Speech Pathology Australia

From Wikipedia, the free encyclopedia
Jump to navigation Jump to search

Speech Pathology Australia (SPA) is the national peak body for the speech pathology profession in Australia.

History of the association[edit]

Established in 1949, SPA began as the Australian College of Speech Therapists, set up to regulate and maintain the qualifications and standards of the profession.[1] The Australian Branch of the British Medical Association "granted the Australian College of Speech Therapists full professional recognition as the examining, qualifying and representative body for speech therapy within the Commonwealth".[2]

The new organisation combined the Victorian Council of Speech Therapy, the Australian Association of Speech Therapists (New South Wales), the South Australian Council of Speech Science and Speech Therapy, and the Council for Speech Therapy (Western Australia), and granted members the right to practice in the United Kingdom.[3]

In 1974-5, the organisation became the Australian Association of Speech & Hearing. The association no longer conducted examinations nor granted licentiates to graduates, a responsibility that was taken over by tertiary institutions.[4]

In 1996 the organisation became the Speech Pathology Association of Australia Ltd and adopted the public name of Speech Pathology Australia.[5]

Speech therapy in Australia and Elinor Wray[edit]

Sydney-born Elinor Wray undertook speech therapy training at the Central School of Speech and Drama and St Thomas’s Hospital in London, as well as observing speech therapy practice at St Bartholomew’s Hospital and King’s College Hospital.[6] She then spent three months observing at the London County Council Stammering Centres before returning to Sydney in 1929 to establish the first Australian speech therapy service.[7]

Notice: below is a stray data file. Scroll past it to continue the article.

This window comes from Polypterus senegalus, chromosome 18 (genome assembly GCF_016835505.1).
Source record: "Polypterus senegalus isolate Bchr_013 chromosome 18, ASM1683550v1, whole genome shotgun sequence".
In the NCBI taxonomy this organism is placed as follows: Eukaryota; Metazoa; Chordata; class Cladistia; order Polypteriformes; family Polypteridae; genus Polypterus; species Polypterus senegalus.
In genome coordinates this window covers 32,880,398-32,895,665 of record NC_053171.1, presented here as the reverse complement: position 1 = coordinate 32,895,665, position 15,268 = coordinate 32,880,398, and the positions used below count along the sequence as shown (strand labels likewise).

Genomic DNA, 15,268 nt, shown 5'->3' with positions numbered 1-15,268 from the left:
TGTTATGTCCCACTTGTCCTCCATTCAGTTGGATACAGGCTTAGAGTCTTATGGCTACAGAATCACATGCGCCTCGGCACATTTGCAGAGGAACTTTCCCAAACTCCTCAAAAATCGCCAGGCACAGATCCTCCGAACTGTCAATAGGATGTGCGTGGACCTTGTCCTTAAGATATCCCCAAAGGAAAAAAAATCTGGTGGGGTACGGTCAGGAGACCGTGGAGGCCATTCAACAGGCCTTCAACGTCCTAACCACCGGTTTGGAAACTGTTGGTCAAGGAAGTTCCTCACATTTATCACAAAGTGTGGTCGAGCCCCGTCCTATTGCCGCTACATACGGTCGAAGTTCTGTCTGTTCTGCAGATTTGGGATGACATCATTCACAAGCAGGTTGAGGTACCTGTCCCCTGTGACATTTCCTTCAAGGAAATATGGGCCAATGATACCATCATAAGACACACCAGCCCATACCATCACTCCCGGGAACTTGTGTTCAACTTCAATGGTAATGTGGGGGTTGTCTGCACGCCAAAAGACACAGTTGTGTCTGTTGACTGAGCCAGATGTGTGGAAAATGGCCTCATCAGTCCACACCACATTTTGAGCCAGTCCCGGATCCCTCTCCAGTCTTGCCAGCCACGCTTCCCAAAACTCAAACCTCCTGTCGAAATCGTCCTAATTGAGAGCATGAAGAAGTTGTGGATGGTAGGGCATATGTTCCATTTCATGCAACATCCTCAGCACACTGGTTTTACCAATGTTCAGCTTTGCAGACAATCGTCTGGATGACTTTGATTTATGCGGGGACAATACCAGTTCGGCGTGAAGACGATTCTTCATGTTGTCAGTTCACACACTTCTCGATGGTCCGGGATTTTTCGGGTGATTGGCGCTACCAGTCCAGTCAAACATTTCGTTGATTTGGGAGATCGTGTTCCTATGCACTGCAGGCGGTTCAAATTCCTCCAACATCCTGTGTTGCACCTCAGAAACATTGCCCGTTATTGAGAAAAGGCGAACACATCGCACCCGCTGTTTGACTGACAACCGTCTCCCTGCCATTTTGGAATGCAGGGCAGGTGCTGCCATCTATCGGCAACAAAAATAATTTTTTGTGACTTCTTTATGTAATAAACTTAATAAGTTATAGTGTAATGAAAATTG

Appointed in an honorary capacity at the Royal Alexandra Hospital for Children at Camperdown, Sydney (now located at Westmead) on the recommendation of surgeon (and later president of the hospital) Sir Robert Wade[8] in 1931, Wray voluntarily conducted three clinics weekly for the next seven years, initially working with Sir Robert’s cleft palate patients.[9] The resulting positive outcomes led to the creation of the first hospital speech therapy clinic and the speech pathology profession in Australia.

Wray continued to work as a speech therapist until she retired and Speech Pathology Australia’s outstanding contribution to the profession award is named in her honour.[10] Wray died at the age of 98 in 1992.[11]


Association membership is available to all applicants with approved qualifications in speech pathology from an Australian accredited university course and students enrolled in a recognised Australian accredited course by the Association.